Knowing your rights for work-life balance
Published: 7 Oct 2019
National Work Life Week provides a chance to reflect on your work-life balance. For many working parents and carers, getting this balance right can be elusive. Luckily, there are some legal rights designed to make it a little easier. But many working parents don’t know what their rights are. Most of us know about maternity leave, paternity leave, and shared parental leave, but even if your children are older, there are still rights that you can use.
Research  suggests that 41% of parents are unaware they have the right to take unpaid parental leave, which can be enormously helpful during the school holidays. Many parents pay childcare fees of up to £800 for holiday childcare when they could simply have taken unpaid leave.
Reconciling work and childcare is a delicate balancing act. Children fall sick, nursery hours or breakfast club opening times change, or commutes are disrupted. Parents contact our Legal Advice Service every week because life and work clash, and they don’t know how to square the circle. Parental leave, flexible working, and time off for dependants can all be life buoys for parents trying to balance work and family life.
As a working parent, do you know you have some rights at work that can come in handy?
This is unpaid time off work to care for your children. You are entitled to take unpaid parental leave if you’ve worked for at least a year for your employer, you have a child under 18 and you give your employer 21 days’ notice. You’re entitled to 18 weeks of parental leave per parent, per child but you may not be able to take this all in one go. Check whether your employer has a workplace agreement about parental leave – if not, you can usually only take four weeks per child in any one year. Most parents will have to take unpaid parental leave a week at a time. Find out more about Parental Leave.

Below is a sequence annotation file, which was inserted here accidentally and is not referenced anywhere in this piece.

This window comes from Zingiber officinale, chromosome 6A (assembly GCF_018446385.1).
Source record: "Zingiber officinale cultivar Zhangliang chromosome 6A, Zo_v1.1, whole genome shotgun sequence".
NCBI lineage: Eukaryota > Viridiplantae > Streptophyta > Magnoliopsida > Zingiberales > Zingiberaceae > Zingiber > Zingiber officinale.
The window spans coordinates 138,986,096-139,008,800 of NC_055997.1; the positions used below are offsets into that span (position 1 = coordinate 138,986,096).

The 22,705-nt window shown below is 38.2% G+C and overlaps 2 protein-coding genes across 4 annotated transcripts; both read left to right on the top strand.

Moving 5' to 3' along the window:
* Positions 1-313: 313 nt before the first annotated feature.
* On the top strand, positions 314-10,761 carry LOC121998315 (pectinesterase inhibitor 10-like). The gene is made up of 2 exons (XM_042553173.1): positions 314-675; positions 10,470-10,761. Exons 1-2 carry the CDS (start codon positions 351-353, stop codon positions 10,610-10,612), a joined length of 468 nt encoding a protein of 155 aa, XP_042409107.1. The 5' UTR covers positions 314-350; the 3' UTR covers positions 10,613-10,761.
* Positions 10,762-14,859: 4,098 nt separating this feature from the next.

Time off for dependants
This is the right to emergency unpaid leave if your child is sick or childcare arrangements fall through unexpectedly. It can also be used to care for others who may depend on you. You have the right to take reasonable unpaid time off, usually no more than one or two days, to give you time to put other arrangements in place. You must let your employer know what’s happening and return to work as soon as possible. Your employer should not penalise you for taking reasonable time off in a genuine emergency. Find out more about Time off for Dependants.
Right to refuse a change of contract
Sometimes employers want their employees to change their hours or other working arrangements; for example, they no longer want an employee to work from home, or want them to work at a different office or factory.
If your employer suggests a change, and you are happy with it, then you are free to agree a change to your contract. However, for many parents and carers, a proposed change may make it impossible for them to continue to balance their home and work arrangements. If you are in this situation and you want to object to the proposed change and you are unable to reach an agreement with your employer, there are various legal arguments that may help you like including breach of contract, sex discrimination and unfair dismissal. See our advice on how to use them and our FAQs.
Right to request flexible working
If you’ve been an employee for 26 weeks, you have the right to ask to work flexibly and your employer has a duty to consider your request seriously. You can ask to change the hours or days you work, or to work from home. Your employer should only turn you down for a statutory business reason, and should reach a decision within three months of your request. Check the detail of the law and our FAQs.
At the end of the day, a lot of this is down to negotiating, so knowing how to best present a request is just as important as knowing your rights. Have a look at our top tips for negotiating.
For more information, call the Working Families helpline on 0300 012 0312 or e-mail firstname.lastname@example.org.
1 Research by employment law solicitors Crossland found 41% of parents are unaware of their legal right to take unpaid parental leave to care for their children, and 75% have never taken advantage of this entitlement.